The US DMA has joined forces with a gaggle of other American marketing trade bodies to call for a six-month delay in California’s new GDPR-style data regulation, insisting companies must have more time to get in shape for the legislation.
Compared to GDPR, which took nearly seven years to come to fruition, the California Consumer Protection Act (CCPA) has been approved at lightning speed. First proposed in December 2017, the CCPA bill was passed in September 2018 and the most recent amendments were approved last October. The law came into effect on January 1 this year, although will not become enforceable until at least July 1.
Now, the IAB, the American Association of Advertising Agencies, the American Advertising Federation, the Network Advertising Initiative, and the Association of National Advertisers (which includes the US DMA) have rifled off a letter to California attorney general Xavier Becerra calling for a six-month delay.
They argue that their members and other businesses do not have sufficient time to implement the regulations before July 1, due to the “extraordinary complexity” of the law.
Quite why they have left it this late is not known, although given that there are five trade bodies it has perhaps been tricky to get a consensus.
The letter states: “Unfortunately, it is presently unclear when the rules will be finalised and whether they will be further amended. Just five months before enforcement is scheduled to begin, companies that are subject to the CCPA are faced with the likelihood that the draft rules could substantially change from their present form and impose entirely new requirements.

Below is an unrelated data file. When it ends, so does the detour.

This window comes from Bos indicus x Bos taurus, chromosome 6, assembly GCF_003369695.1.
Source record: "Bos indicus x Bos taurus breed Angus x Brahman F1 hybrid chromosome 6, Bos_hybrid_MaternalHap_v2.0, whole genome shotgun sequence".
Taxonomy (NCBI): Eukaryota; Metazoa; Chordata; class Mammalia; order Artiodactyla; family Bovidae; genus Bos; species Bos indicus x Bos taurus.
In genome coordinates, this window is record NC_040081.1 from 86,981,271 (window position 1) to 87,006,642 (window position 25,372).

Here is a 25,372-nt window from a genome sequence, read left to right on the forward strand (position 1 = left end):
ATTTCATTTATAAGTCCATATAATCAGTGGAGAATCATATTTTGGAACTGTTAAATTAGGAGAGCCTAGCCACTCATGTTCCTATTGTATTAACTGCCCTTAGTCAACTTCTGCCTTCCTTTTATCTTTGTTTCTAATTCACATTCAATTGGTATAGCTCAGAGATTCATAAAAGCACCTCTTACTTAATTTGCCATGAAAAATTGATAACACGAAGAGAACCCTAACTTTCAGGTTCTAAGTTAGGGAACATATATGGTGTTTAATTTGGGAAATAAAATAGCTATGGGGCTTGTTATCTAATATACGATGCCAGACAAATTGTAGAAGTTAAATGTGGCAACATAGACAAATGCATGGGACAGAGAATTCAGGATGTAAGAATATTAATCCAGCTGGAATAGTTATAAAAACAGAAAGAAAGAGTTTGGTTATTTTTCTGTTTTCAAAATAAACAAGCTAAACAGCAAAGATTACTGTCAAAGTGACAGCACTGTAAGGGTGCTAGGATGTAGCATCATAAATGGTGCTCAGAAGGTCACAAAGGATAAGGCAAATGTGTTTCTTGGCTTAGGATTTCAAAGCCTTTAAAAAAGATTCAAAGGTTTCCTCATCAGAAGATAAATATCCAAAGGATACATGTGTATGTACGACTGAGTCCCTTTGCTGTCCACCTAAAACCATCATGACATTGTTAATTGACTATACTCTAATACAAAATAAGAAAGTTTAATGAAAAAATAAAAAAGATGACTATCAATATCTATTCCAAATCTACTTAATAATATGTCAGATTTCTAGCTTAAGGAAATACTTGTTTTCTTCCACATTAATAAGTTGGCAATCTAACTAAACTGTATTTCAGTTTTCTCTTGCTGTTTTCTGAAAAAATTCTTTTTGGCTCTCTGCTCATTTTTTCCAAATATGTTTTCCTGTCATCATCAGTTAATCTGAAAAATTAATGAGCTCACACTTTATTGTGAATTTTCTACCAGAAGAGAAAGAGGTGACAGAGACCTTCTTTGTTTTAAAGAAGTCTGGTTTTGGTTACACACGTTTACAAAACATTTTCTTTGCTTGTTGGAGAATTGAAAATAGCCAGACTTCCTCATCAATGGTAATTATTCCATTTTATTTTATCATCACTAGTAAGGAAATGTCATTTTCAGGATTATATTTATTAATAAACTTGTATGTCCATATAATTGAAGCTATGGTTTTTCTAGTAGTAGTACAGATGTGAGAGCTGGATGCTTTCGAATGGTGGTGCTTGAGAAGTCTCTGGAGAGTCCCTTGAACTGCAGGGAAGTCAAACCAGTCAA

“Thus, in order to avoid consumer and business confusion with respect to the new rules, we request that you further delay the enforcement of the law to begin six months from the date the CCPA regulations become final.
“This short deferral will give businesses the time they need to understand and effectively operationalise the rules helping ensure consumers have access to the rights afforded under the new law.”
While CCPA and GDPR are similar, there are a number of key differences, including the fact that CCPA only covers businesses that reach a certain size who process a certain amount of data; CCPA fines have no ceiling and are assessed per violation; and under CCPA consumers must opt-out of data collection.
Meanwhile, under GDPR, businesses must have consent from customers before third-party processing or sales of data, while the CCPA requires businesses to simply notify the customer of a data sale or transfer and give them the opportunity to stop it.
In a recent blogpost, Reputation.com founder and chairman Michael Fertik wrote: “I believe the CCPA is a powerful law that will be a big win for both consumers and the businesses who market to them, and it’s helping to put America at the same table as Europe in the global privacy discussion.
“For the first time in American history, consumers get to know what a company knows about them, decide whether or not they can keep that information, and prevent them from selling it.”
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